I think the other thing that I have thought about is whether there is a place for positive discrimination, and I know that’s controversial and not everybody likes that, including women. But I think across the board, whether it’s BP, whether it’s any oil and gas-based supplier, they need to make sure that at the helm they have both male and female leaders. So, having co-heads is a perfectly plausible way of getting more females into senior level roles, specifically for law firms with oil and gas teams whether that be disputes, infrastructure, corporate etc.
I think there’s definitely something to be said for having a male and female co-head because of what you just asked me. Because of the diversity of perspective, because it raises consciousness, and because you know you can’t really understand the struggle if you don’t have those lived experiences. It’s a bit like the Black Lives Matter movement, you have lots of black equality advocates saying that you can’t really, meaningfully, understand what they’re trying to do because you’ve never been on the receiving end of it.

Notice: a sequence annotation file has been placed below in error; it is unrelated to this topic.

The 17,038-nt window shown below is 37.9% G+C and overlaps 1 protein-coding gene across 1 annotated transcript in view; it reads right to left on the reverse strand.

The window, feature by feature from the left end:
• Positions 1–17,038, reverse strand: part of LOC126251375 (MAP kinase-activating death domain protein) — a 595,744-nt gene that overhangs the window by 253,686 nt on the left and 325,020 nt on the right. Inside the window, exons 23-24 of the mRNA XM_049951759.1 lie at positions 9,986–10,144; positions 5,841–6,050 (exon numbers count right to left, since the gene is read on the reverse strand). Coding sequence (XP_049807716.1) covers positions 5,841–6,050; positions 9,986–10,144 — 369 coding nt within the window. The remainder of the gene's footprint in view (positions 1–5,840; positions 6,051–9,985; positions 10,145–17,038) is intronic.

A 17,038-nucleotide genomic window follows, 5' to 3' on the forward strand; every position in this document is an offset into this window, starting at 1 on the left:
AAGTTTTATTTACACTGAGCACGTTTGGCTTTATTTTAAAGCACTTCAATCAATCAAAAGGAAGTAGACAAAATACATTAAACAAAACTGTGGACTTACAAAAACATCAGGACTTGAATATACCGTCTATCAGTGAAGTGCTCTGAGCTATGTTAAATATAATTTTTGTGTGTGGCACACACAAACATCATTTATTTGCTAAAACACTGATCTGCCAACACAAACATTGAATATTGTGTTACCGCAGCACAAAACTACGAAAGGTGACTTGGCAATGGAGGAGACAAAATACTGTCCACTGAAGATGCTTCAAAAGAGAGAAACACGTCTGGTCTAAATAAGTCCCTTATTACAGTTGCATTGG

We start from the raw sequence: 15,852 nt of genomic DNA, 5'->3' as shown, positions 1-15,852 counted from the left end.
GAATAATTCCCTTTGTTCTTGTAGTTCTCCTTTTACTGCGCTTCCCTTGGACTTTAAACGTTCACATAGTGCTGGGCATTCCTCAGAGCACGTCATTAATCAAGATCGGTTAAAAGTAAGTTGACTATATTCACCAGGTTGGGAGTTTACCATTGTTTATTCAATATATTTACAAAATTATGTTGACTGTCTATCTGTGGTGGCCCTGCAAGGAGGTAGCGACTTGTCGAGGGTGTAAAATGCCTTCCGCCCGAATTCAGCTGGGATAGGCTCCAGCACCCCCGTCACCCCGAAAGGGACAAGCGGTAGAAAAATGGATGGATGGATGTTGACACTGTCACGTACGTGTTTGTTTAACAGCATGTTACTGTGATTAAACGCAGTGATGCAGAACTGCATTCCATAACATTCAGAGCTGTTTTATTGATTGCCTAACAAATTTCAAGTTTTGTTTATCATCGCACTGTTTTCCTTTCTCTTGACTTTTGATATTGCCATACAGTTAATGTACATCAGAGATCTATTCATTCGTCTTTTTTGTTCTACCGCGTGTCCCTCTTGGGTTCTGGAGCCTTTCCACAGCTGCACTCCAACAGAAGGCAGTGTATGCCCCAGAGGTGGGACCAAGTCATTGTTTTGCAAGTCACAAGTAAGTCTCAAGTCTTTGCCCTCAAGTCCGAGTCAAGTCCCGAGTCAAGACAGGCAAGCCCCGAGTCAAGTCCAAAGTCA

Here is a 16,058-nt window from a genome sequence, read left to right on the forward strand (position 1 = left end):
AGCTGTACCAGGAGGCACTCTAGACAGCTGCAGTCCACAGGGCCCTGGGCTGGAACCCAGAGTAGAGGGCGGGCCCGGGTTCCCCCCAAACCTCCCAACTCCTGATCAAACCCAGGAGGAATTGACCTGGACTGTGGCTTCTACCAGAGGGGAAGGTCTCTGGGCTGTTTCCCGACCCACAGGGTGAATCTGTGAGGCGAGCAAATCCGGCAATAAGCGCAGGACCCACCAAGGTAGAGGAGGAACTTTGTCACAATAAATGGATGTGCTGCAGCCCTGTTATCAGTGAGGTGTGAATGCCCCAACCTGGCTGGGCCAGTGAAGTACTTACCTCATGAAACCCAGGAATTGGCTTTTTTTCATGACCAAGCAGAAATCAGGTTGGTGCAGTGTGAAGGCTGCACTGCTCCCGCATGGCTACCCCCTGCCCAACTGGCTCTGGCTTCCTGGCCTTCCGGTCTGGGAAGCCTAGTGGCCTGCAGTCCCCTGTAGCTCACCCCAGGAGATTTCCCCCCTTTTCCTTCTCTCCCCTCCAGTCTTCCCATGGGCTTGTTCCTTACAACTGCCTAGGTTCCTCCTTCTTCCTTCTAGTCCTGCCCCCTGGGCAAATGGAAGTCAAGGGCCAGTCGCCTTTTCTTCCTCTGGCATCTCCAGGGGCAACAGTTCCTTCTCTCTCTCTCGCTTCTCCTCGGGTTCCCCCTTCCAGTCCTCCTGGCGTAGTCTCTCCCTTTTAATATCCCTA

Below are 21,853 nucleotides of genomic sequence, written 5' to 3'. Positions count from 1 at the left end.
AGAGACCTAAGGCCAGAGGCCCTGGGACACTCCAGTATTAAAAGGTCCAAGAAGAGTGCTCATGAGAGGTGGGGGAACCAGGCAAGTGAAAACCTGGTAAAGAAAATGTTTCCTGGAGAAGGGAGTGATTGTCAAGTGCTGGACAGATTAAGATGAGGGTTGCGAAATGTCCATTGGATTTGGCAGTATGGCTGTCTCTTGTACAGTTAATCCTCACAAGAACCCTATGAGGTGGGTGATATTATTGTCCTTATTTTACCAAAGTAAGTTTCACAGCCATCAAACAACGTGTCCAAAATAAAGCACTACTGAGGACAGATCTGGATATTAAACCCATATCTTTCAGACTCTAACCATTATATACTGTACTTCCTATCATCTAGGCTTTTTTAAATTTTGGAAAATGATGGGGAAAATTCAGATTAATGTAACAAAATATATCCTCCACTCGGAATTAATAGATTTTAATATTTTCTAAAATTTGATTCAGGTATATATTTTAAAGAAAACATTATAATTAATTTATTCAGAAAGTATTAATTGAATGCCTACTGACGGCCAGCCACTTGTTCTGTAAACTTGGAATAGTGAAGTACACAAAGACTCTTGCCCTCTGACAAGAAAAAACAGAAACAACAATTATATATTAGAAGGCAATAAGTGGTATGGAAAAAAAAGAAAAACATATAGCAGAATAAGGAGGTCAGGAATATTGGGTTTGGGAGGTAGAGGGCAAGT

YC: What else could be done?
SO: I think what we’re seeing now in the legal world is that there’s a better use of artificial intelligence, metric-based recruitment policies, and practices to allow for recruitment to be streamlined, so that you can specifically hone in on the number of female lawyers or the number of black and minority ethnic lawyers. And I think the oil and gas industry needs to make better use of that.
Again I use the example of BP, but whether it’s BP’s in-house legal team having a database of female lawyers specialising in oil and gas, as an easy fix solution, that’s what they should do to allow for an element of affirmative action. And the other thing is the need to be aware of unconscious bias and gender inclusivity when it comes to the appointment of what we call arbitrators.
I just really can’t emphasise enough the importance of a more joined up approach. And so, if we want to see better gender diversity in the oil and gas sector, every key player in the sector needs to play its part, whether that’s the law firm, the oil and gas super major, the state-owned entity, or the government that’s instructing firms. Every single entity needs to be actively mindful of diversity and the problems that women face. Truly, without there being the right infrastructure to allow women to properly participate, it’s all just going to be tokenism until then.
We’re getting there and there are some fantastic females in the oil and gas sector as a whole, and especially in law; some real rising stars. Some real mavericks, and they’re very talented in the way that they run their practices, but they’re an exception to the rule, I’m afraid and notwithstanding how brilliant they are, they just don’t get the same ‘air time’, the same visibility.
This interview was published in Offshore Technology, 26 January 2021, here.